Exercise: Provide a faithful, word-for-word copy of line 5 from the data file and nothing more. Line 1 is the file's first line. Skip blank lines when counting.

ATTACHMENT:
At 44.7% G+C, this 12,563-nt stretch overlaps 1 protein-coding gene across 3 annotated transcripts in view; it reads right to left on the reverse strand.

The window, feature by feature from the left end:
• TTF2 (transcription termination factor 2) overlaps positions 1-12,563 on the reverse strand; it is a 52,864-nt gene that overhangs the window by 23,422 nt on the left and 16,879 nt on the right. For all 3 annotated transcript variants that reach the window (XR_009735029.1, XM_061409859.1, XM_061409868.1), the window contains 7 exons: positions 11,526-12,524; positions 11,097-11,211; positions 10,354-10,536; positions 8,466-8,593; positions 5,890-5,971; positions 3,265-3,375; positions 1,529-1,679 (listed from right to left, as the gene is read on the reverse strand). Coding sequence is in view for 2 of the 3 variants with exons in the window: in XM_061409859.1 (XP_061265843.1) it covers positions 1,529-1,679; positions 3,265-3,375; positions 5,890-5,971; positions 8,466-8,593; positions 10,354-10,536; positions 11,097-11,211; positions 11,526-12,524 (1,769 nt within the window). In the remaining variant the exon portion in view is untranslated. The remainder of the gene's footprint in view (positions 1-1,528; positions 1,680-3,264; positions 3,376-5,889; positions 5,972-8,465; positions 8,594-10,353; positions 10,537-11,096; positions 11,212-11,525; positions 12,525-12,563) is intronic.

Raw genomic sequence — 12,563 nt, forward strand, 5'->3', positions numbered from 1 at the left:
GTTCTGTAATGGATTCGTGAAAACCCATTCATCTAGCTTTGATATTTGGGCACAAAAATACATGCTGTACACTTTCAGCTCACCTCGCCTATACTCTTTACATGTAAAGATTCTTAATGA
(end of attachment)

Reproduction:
GTTCTGTAATGGATTCGTGAAAACCCATTCATCTAGCTTTGATATTTGGGCACAAAAATACATGCTGTACACTTTCAGCTCACCTCGCCTATACTCTTTACATGTAAAGATTCTTAATGA